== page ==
3 min read

Hot Italian Salami Recipe

Hot Italian Salami Recipe

This recipe makes approximately 3-6 cacciatore salami depending on the size of the casings used. 


1kg pork (roughly 30% fat to 70% meat)
20-50ml red wine (depending on the dryness of the meat)
5g minced chilli
20g paprika
2g cayenne pepper
1/2 handful of fresh rosemary tips, chopped finely
30g salt
Natural or collagen casing


Meat mincer, manual or electric
Salami netting tube applicator
Salami netting
Salami Pricker
Vacuum sealing machine (optional)


1: Mince pork meat coarsely using your mincer. (or you can just purchase your minced meat from the butcher. Be sure to tell them the fat to meat ratio and ensure its from a female pig)

2: Mix in the wine, spices and salt with the meat. Use some warm water to dissolve the salt before mixing it in - its very important that the salt is evenly mixed through. 

3: Put the mixture in a covered container and leave in the fridge for 24-48 hours. 

4: Fill your casing with the mixture using your sausage filler, leaving a few centimeters free at the one end. Tie a knot (or use our round and tied end casings) making sure to squeeze out any air as you do this. When the salami casing is filled the salami should feel firmly packed - the more tightly packed the less chance of spoiling.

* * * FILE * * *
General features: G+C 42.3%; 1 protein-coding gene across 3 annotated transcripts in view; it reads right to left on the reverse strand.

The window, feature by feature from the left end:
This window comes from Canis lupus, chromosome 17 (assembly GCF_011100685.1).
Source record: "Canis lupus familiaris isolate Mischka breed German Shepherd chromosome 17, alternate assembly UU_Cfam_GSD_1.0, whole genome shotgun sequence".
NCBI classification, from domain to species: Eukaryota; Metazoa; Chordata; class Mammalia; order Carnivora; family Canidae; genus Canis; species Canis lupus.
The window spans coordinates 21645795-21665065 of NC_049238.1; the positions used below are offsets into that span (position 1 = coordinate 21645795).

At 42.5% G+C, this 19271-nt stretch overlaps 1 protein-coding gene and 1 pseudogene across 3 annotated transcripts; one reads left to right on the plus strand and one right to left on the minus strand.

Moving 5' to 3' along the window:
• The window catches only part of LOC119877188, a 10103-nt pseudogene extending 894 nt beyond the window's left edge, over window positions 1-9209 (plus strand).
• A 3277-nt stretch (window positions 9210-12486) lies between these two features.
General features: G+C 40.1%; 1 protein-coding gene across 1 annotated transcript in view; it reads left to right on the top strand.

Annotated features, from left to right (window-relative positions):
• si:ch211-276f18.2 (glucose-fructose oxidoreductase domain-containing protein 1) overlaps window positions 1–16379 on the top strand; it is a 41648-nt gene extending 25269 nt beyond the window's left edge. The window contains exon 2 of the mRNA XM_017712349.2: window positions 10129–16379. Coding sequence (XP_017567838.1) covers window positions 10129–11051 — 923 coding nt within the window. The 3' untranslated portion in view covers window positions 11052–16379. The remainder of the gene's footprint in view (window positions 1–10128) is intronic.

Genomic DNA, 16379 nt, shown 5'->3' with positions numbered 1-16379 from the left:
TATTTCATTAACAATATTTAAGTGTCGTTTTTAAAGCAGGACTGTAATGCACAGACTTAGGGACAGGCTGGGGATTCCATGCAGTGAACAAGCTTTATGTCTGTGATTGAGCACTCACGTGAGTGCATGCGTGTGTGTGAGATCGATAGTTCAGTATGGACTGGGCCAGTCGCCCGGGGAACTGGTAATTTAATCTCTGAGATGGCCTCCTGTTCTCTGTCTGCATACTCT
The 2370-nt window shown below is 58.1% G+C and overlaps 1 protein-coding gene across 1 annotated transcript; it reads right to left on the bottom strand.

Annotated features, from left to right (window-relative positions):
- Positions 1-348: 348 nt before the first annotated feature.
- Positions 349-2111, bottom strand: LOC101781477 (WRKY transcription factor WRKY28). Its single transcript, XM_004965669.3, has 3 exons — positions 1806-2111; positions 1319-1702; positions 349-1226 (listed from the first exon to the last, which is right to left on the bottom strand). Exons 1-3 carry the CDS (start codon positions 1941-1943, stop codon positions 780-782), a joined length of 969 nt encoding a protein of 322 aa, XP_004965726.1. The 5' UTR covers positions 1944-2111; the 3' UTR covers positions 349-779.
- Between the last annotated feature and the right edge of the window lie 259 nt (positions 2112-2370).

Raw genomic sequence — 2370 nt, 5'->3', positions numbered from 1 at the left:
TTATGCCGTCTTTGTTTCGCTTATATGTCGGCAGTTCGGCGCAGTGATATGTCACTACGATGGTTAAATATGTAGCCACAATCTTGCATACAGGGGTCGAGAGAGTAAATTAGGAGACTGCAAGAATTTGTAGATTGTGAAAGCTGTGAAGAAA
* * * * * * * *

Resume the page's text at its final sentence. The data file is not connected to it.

5: Use a salami pricker to remove any excess air bubbles that may appear under the casing. 

6: Apply netting to salami using a netting tube applicator. Thread string through the end of the netting to make a loop for hanging. Make a note of the rough weight of the salami - it should lose 30% of its original weight when its finished curing. 

7: Find a suitable location for curing - such as a well ventilated cellar or garage - and hang your salami. Make sure no vermin, flies or animals can reach it. The area must remain cool at all times but should not be draughty. Humidity during curing should be at least 60%. If the humidity is not high enough then some water in a bowl or moist sawdust on the ground beneath can help to increase it. 

8: Assess if the salami has cured. This can take between two and four months, depending on the size of the product and the weather conditions. Towards the end of the curing times you can also assess the salami by squeezing it between your thumb and forefinger. The meat should be firm not spongy, it should not spring back. 

9: Once the 30% weight loss has been achieved you can cut the salami to see if its ready. It should have no intense 'off putting' smells. Store in a vacuum sealed bag and place in the fridge. 


1: White and green mould or black spots usually indicate high humidity and / or a lack of airflow and can be removed by wiping the salami down with white-wine vinegar. Discard the salami if it turns black or smells bad. 

2: If using nitrates or a curing compound carefully refer to the instructions on the packet and reduce the amount of salt accordingly.